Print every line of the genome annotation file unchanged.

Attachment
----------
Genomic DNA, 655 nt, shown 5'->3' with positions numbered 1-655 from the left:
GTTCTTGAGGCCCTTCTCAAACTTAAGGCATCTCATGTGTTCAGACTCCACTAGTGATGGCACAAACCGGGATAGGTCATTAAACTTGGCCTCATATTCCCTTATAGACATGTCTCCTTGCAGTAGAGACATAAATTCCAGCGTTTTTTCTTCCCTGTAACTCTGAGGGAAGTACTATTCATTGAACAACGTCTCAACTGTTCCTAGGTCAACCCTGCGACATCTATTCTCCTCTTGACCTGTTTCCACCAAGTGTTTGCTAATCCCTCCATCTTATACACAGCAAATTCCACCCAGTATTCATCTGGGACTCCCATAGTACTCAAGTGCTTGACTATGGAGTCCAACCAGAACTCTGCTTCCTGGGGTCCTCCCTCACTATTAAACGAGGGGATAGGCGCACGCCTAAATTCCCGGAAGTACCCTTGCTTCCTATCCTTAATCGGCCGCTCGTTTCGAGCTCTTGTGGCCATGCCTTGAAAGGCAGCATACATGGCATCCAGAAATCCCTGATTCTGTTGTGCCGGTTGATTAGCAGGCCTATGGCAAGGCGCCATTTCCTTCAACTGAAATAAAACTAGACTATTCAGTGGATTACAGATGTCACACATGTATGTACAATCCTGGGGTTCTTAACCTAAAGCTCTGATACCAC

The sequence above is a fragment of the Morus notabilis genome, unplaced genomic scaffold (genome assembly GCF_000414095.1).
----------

Genomic DNA, 655 nt, shown 5'->3' with positions numbered 1-655 from the left:
GTTCTTGAGGCCCTTCTCAAACTTAAGGCATCTCATGTGTTCAGACTCCACTAGTGATGGCACAAACCGGGATAGGTCATTAAACTTGGCCTCATATTCCCTTATAGACATGTCTCCTTGCAGTAGAGACATAAATTCCAGCGTTTTTTCTTCCCTGTAACTCTGAGGGAAGTACTATTCATTGAACAACGTCTCAACTGTTCCTAGGTCAACCCTGCGACATCTATTCTCCTCTTGACCTGTTTCCACCAAGTGTTTGCTAATCCCTCCATCTTATACACAGCAAATTCCACCCAGTATTCATCTGGGACTCCCATAGTACTCAAGTGCTTGACTATGGAGTCCAACCAGAACTCTGCTTCCTGGGGTCCTCCCTCACTATTAAACGAGGGGATAGGCGCACGCCTAAATTCCCGGAAGTACCCTTGCTTCCTATCCTTAATCGGCCGCTCGTTTCGAGCTCTTGTGGCCATGCCTTGAAAGGCAGCATACATGGCATCCAGAAATCCCTGATTCTGTTGTGCCGGTTGATTAGCAGGCCTATGGCAAGGCGCCATTTCCTTCAACTGAAATAAAACTAGACTATTCAGTGGATTACAGATGTCACACATGTATGTACAATCCTGGGGTTCTTAACCTAAAGCTCTGATACCAC

The sequence above is a fragment of the Morus notabilis genome, unplaced genomic scaffold (genome assembly GCF_000414095.1).